5 Best Local Sweets To Try In Europe
Local sweets come in many varieties all over Europe. Every country and region has its own little treat they are proud to offer. For tourists with a sweet tooth, there is nothing more alluring about traveling than new tastes. Here are our top 5 best local sweets to try in Europe.
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1. A Local Sweet – Mozartkugel, Salzburg, Austria
One of the most popular and renowned local sweets in Europe is the Mozartkugel. As we know, Paul Furst created the original recipe in Salzburg over a century ago. It is a layered chocolate treat with green pistachio and nougat.
There are several industrial-made budget versions, and you can find them in supermarkets. However, the original version is not too expensive, and it is worth the difference in price. Overall, they are one of the best local sweets to bring home from your Austrian trip.
2. A Local Sweet – Berliner Pfannkuchen, Berlin, Germany
You do not have to tie your tongue in a knot to say the name of this local sweet. People shorten them to Berliner outside Berlin, and Pfannkuchen in Berlin. Unlike American doughnuts, they do not have a hole in the center. When you follow the traditional recipe, you get a delicious ball of sweetness, filled with jam or marmalade, with sugar icing.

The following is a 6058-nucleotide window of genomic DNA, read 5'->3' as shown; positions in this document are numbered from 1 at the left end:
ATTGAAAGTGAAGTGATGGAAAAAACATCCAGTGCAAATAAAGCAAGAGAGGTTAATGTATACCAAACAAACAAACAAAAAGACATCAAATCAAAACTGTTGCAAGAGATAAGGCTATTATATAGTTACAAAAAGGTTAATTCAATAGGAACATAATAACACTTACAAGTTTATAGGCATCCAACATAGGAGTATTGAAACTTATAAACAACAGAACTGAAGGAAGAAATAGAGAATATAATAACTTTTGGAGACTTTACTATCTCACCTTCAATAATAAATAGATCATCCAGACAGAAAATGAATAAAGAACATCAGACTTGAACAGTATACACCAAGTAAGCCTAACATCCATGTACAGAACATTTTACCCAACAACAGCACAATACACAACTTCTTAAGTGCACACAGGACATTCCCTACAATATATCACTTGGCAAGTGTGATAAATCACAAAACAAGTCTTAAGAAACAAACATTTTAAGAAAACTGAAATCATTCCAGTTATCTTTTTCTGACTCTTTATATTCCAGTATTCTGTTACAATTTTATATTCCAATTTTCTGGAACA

3. Stroopwafel, Amsterdam, The Netherlands
Stroopwafel is one of the most addictive local sweets one can find in Europe. Unlike many other sweets, there is no debate on who originated the recipe and where. Bakers in the Dutch city of Gouda made them first. Because they pack and travel well, they make excellent souvenirs.
Two thin wafers brought together with a caramel “glue” make one Stroopwafel. Even though it does not sound special, the universal appeal makes them one of the best local sweets. These sweets make a perfect snack after a long day of train-hopping, shopping, and cyclist dodging – all typical Amsterdam activities.
4. Danish Pastry, Copenhagen, Denmark
Even though Denmark is small, the legends of its best local sweets travel far and wide. Danish pastry traveled to Denmark with a group of Austrian bakers. Of course, they modified the recipe over the years, and many Scandinavian immigrants brought it to America. However, you will enjoy it most in the country where the dedicated bakers perfected it.
This local Danish sweet is one of the lightest things you will taste. The bakers top it off with jam, cheese, or cream to infuse that perfect Scandinavian flair. Even though it is rich in flavor and calories, after a day of exploring Copenhagen in the snow, you will enjoy both of these qualities.
5. Cuberdon, Belgium
Cuberdon is one of the best and most obscure local sweets in Europe. It is hat-shaped, often purple and filled with raspberry filling. When you bite into one, your teeth sink into the soft middle filling with ease. They often call it Belgium best-kept secret. Because it is difficult to preserve it after a few weeks, they don not export it often. However, for a tourist who wants to try something unique and bring it home, the cuberdon is perfect.
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